Egypt has long been the touchstone of the Arab world. The protests in Cairo's Tahrir Square that ended with Mubarak retiring to his villa on the Red Sea riveted the Middle East. That drama suggests that Egypt's post-revolutionary era — its emerging blend of politics and Islam — will have tremendous influence on what evolves in coming generations across the region.More at the link above.
The political Islam popular in Egypt strikes more the tone of the moderate Muslim party running Turkey than the fundamentalist theocracies presiding over Saudi Arabia and Iran. Political parties based solely on religion are still illegal here, but the military council ruling the country has astounded many by permitting Islam a wider role. Analysts suggest this tolerance is calculated so that in coming months the army can hand over the nation to an elected parliament after assurances from the Brotherhood that it will not run a candidate for president.
Egypt is not the only nation where Islamic messages are whispering alongside the clamor of revolt. In Yemen, religious radicals are seeking to exploit anti-government protests against President Ali Abdullah Saleh, a U.S. ally against Al Qaeda. In Syria, conservative Sunni Muslims more antagonistic toward Israel than President Bashar Assad could fill the vacuum if his government is toppled.
The Muslim Brotherhood's calls for a relatively mainstream Islamic government appeals to its majority of educated and professional members. In Egypt's first taste of true democracy, the Brotherhood and more fundamentalist Salafist organizations, however, told followers that it was their religious duty to vote to approve a referendum on constitutional amendments that benefited Islamists by speeding up elections.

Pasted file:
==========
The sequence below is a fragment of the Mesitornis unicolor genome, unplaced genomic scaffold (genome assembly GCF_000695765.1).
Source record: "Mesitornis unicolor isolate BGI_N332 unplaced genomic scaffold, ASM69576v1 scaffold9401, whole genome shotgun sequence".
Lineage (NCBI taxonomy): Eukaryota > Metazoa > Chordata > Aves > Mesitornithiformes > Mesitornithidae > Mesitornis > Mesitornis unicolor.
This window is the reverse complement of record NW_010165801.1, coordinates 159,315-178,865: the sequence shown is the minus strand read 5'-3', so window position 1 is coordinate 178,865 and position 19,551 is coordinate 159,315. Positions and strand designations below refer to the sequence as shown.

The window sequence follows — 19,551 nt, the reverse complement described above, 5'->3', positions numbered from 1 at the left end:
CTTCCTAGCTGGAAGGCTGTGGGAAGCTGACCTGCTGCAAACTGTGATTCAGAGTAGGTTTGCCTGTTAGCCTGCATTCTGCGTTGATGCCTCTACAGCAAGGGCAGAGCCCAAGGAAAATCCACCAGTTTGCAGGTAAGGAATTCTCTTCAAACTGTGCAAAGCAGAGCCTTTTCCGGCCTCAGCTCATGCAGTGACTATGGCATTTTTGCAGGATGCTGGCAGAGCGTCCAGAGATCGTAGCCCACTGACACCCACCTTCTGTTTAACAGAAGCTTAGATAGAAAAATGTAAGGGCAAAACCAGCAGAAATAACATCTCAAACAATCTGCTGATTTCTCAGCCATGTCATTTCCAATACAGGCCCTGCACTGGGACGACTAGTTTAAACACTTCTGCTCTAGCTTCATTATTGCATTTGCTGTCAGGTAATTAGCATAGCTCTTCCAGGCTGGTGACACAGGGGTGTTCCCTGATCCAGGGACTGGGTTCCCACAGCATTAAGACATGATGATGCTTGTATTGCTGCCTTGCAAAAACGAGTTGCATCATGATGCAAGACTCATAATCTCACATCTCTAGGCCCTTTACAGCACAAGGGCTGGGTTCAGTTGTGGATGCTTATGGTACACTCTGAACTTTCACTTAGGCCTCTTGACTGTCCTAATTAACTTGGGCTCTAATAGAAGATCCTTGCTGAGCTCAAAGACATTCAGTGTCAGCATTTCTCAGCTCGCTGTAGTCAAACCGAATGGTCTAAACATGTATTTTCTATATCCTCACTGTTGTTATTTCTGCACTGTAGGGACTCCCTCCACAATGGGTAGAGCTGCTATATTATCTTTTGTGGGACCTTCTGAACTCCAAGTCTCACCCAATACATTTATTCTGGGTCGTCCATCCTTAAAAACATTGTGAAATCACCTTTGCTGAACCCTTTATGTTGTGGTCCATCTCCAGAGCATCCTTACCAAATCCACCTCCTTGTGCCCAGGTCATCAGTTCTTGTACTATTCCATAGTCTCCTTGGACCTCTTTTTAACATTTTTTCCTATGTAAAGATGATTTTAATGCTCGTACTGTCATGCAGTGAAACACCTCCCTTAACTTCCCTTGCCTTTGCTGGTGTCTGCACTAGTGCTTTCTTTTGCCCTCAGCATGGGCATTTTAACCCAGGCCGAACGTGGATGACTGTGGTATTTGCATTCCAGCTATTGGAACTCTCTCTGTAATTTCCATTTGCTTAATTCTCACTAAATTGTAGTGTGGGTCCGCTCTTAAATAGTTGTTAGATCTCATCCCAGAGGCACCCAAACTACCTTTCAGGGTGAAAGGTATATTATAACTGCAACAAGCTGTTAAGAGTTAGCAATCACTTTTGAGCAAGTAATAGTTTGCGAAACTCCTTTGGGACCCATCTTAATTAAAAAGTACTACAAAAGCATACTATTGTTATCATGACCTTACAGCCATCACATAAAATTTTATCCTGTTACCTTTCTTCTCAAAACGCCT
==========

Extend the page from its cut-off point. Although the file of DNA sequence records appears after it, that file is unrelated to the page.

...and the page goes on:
One of Egypt's leading ultraconservative sheiks, Mohamed Hussein Yacoub, influenced by Saudi Arabia's Wahhabi strain of Islam, was quoted as saying after the referendum had passed: "That's it. The country is ours."
Such sentiment shows that in a span of weeks, age-old religion, not the enthusiasm and slogans of the Facebook generation, is likely to be a crucial factor in choosing a new Egyptian government. This swift change has surprised even the Brotherhood, which avoided references to Islam during an uprising that was not inspired by religion.
And at the New York Times previously, "Islamist Group Is Rising Force in a New Egypt." And at Director Blue, "The Rise of Egypt's Muslim Brotherhood, Right on Cue."